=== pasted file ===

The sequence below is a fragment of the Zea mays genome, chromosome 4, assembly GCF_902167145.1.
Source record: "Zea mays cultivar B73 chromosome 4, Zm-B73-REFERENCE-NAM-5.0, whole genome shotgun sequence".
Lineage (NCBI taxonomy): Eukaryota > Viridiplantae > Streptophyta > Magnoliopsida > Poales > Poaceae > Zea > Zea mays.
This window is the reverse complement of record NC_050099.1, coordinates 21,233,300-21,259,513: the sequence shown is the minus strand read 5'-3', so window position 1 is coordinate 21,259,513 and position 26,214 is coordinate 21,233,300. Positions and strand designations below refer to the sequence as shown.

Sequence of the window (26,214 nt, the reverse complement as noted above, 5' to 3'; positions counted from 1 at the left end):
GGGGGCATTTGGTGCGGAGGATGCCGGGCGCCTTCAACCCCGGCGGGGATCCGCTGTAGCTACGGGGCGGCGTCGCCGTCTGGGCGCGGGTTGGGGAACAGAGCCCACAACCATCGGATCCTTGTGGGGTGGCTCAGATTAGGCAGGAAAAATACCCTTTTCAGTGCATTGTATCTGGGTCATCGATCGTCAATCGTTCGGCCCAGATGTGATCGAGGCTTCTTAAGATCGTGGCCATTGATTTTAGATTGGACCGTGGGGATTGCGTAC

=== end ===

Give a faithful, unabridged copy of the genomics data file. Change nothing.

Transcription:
The sequence below is a fragment of the Zea mays genome, chromosome 4, assembly GCF_902167145.1.
Source record: "Zea mays cultivar B73 chromosome 4, Zm-B73-REFERENCE-NAM-5.0, whole genome shotgun sequence".
Lineage (NCBI taxonomy): Eukaryota > Viridiplantae > Streptophyta > Magnoliopsida > Poales > Poaceae > Zea > Zea mays.
This window is the reverse complement of record NC_050099.1, coordinates 21,233,300-21,259,513: the sequence shown is the minus strand read 5'-3', so window position 1 is coordinate 21,259,513 and position 26,214 is coordinate 21,233,300. Positions and strand designations below refer to the sequence as shown.

Sequence of the window (26,214 nt, the reverse complement as noted above, 5' to 3'; positions counted from 1 at the left end):
GGGGGCATTTGGTGCGGAGGATGCCGGGCGCCTTCAACCCCGGCGGGGATCCGCTGTAGCTACGGGGCGGCGTCGCCGTCTGGGCGCGGGTTGGGGAACAGAGCCCACAACCATCGGATCCTTGTGGGGTGGCTCAGATTAGGCAGGAAAAATACCCTTTTCAGTGCATTGTATCTGGGTCATCGATCGTCAATCGTTCGGCCCAGATGTGATCGAGGCTTCTTAAGATCGTGGCCATTGATTTTAGATTGGACCGTGGGGATTGCGTAC